Silence

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I love silence.

When things are silent, there are no quiet sounds driving me to the edge of sensory overload.  No little noises that it feels like I’m the only one who hears them, which makes me feel like I’m a little insane.  I spend long minutes hunting around for the source of the sound just to prove to myself that it’s really there.

There’s not enough silence in the world for me at times.

Sensory overload is exhausting.

It’s like the quiet sounds no one else hears are so loud it’s a physical assault on my sense.

Can you imagine what loud sounds are like?

It’s like someone standing beside you screaming in your ear while at the same time hitting you in the side of the head.

There’s not enough silence in the world.

Obsessions.

Aspies tend to have special interests.  I dislike that particular phrasing immensely, so I call them obsessions.  Some Aspies have lifelong interests, others hop from one to the other.

They are our way of dealing with the overwhelming stress that comes with being neuroAtypical in a neurotypical world and can range from actual hobbies to TV shows to movies to books–anything and everything really.

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I have regular hobbies which aren’t the same sort of thing.  I make chain maille for example, but not for the same reasons.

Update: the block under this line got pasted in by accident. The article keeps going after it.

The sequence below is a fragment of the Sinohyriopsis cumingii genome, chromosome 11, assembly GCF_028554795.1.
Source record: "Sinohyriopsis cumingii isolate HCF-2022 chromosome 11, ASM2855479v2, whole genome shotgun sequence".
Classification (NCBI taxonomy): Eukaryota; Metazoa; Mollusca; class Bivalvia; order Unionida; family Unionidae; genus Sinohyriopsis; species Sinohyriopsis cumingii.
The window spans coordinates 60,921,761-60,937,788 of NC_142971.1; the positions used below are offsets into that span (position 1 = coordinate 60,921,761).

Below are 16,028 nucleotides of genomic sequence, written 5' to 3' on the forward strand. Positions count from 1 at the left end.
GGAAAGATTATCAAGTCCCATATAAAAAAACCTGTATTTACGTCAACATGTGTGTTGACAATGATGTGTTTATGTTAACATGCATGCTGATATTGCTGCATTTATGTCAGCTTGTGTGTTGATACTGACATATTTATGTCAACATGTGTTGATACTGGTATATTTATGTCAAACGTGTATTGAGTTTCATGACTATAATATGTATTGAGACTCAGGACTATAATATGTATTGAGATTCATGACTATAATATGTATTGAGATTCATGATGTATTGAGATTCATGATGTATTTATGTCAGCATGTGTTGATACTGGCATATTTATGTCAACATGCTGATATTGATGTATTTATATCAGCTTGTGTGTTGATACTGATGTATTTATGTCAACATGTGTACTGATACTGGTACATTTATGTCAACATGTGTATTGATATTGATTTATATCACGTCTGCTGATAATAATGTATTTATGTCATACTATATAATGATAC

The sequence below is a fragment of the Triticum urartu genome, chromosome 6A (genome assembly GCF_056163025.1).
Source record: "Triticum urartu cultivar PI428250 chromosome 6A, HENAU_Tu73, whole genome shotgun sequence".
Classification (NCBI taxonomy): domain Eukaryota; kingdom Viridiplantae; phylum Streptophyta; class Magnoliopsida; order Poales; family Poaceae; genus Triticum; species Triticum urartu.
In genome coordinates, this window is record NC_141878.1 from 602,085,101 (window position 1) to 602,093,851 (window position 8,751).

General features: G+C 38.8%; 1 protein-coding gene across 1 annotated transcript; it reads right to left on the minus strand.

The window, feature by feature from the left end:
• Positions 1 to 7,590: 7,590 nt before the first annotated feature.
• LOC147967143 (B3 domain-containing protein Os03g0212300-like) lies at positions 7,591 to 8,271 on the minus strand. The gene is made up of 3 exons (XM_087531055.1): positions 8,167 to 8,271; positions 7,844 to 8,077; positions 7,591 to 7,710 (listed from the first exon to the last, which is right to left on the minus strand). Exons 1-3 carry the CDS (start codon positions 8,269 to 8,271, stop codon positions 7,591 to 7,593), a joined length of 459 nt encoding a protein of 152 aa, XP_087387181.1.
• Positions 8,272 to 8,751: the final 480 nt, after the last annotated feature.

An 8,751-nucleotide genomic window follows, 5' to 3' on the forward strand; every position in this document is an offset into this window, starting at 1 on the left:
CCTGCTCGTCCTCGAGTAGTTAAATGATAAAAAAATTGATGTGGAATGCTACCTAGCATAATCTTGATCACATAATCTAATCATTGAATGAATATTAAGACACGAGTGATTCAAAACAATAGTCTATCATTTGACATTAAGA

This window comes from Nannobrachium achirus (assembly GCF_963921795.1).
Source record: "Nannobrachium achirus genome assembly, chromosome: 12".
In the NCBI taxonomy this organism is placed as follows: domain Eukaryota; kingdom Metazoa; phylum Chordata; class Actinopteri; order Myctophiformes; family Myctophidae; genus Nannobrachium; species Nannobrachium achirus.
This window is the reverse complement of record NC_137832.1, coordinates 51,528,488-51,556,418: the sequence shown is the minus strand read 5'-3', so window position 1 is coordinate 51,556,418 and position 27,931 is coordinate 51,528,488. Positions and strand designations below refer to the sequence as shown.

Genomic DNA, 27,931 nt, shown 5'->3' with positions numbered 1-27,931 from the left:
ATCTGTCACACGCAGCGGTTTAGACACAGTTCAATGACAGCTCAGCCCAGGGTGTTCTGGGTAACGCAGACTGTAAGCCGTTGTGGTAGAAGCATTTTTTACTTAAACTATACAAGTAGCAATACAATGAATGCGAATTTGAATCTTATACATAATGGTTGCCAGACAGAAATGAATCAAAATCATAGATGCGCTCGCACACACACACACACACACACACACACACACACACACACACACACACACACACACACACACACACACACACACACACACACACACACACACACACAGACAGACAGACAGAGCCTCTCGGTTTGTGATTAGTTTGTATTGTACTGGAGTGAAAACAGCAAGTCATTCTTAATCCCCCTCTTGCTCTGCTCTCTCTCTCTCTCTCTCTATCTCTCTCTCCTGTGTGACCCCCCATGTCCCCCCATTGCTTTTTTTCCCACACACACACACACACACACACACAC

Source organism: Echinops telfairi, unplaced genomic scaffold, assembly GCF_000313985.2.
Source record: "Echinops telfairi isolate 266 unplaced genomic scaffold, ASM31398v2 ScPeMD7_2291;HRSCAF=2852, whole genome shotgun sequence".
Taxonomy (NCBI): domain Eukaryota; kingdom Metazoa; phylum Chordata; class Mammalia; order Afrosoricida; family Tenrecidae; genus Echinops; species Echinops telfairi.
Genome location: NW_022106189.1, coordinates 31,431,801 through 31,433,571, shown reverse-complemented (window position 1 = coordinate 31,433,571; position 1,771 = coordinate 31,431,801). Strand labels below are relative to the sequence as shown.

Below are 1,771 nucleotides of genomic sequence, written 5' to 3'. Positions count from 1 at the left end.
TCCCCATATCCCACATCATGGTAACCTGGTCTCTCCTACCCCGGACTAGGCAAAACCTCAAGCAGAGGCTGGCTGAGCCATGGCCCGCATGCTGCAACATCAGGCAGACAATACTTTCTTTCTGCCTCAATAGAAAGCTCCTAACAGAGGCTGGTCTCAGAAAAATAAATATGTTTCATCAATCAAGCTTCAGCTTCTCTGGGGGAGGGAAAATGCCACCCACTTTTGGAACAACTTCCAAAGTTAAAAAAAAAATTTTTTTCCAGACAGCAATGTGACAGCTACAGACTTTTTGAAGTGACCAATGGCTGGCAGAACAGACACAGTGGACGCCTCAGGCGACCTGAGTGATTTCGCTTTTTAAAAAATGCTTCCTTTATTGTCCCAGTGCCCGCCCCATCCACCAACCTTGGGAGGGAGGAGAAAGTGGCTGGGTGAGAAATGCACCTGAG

Almost all of my actual obsessions are mostly TV shows, As Time Goes By & The Tudors are my main ones.  I watch all nine seasons of As Time Goes By at least once a month.  I watch episodes of it every weekend.  We go out the most on Saturdays & Sundays, and if I don’t hide away afterward to recharge my social batteries, I get blinding migraines.

I have favourite episodes I skip to at times.  Something about the rhythm of the episode and knowing exactly what’s going to happen, it lulls the stress from my mind.  I love my obsessions.  I’ve even spent a lot of time hunting for coffee mugs similar to the ones they use on ATGB.  I now own three of them and usually use them for tea when I’m watching.   My hubby is remarkably patient with this and usually just heads downstairs to our second TV to play Xbox.

Do you have any hobbies that help you relax?

Cracked, but not broken.

Tea bowl fixed in the Kintsugi method

Different should not equal defective or wrong.

Neurotypical shouldn’t equal perfection.

Nothing and no one is perfect in this world.

I feel like Aspies(and neuroatypical’s in general) are like Kintsugi.  It’s the Japanese art form where they take broken pottery and instead of tossing it, fix it with gold, silver or platinum lacquer, turning it into something which is even more beautiful than the original.

That’s an Aspie.

We’re a little cracked, but our uniqueness is the gold lacquer which puts us back together into something special.

I like that.

I like the imagery.

The Art of Compromise

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The hard part about being married to a neurotypical is sometimes my husband forgets that ‘simple’ things are incredibly stressful for me at times.   And then he forgets that at times, I need to indulge in my hobbies/obsessions to rediscover my calm and let go of stress.

Relationships in general are about compromise I suppose, but even more so when you have someone on the autism spectrum and an NT involved.